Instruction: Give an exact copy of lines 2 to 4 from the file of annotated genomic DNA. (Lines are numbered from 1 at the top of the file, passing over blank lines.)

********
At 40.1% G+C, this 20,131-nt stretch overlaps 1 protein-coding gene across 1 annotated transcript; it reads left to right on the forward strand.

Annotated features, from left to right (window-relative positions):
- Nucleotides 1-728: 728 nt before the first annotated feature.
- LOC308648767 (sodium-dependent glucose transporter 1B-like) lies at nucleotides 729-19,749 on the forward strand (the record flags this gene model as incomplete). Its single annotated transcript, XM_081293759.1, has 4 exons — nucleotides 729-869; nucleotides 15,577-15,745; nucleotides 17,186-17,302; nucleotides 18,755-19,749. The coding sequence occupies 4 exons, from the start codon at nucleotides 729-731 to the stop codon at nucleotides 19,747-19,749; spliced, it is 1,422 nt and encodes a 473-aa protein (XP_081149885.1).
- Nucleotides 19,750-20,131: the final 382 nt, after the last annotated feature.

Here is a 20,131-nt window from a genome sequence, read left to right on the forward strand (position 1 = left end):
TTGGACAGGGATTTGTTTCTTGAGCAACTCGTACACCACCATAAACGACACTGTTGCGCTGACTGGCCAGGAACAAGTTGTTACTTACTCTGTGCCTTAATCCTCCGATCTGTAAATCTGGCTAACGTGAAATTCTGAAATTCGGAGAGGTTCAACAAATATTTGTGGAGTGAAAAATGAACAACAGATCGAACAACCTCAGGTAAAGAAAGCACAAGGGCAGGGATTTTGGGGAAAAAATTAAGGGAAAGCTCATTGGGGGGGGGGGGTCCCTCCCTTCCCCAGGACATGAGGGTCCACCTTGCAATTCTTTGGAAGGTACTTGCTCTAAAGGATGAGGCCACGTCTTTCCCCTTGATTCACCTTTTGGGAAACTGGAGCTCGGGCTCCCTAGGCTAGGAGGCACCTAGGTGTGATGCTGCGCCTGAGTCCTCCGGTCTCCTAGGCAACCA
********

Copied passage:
Annotated features, from left to right (window-relative positions):
- Nucleotides 1-728: 728 nt before the first annotated feature.
- LOC308648767 (sodium-dependent glucose transporter 1B-like) lies at nucleotides 729-19,749 on the forward strand (the record flags this gene model as incomplete). Its single annotated transcript, XM_081293759.1, has 4 exons — nucleotides 729-869; nucleotides 15,577-15,745; nucleotides 17,186-17,302; nucleotides 18,755-19,749. The coding sequence occupies 4 exons, from the start codon at nucleotides 729-731 to the stop codon at nucleotides 19,747-19,749; spliced, it is 1,422 nt and encodes a 473-aa protein (XP_081149885.1).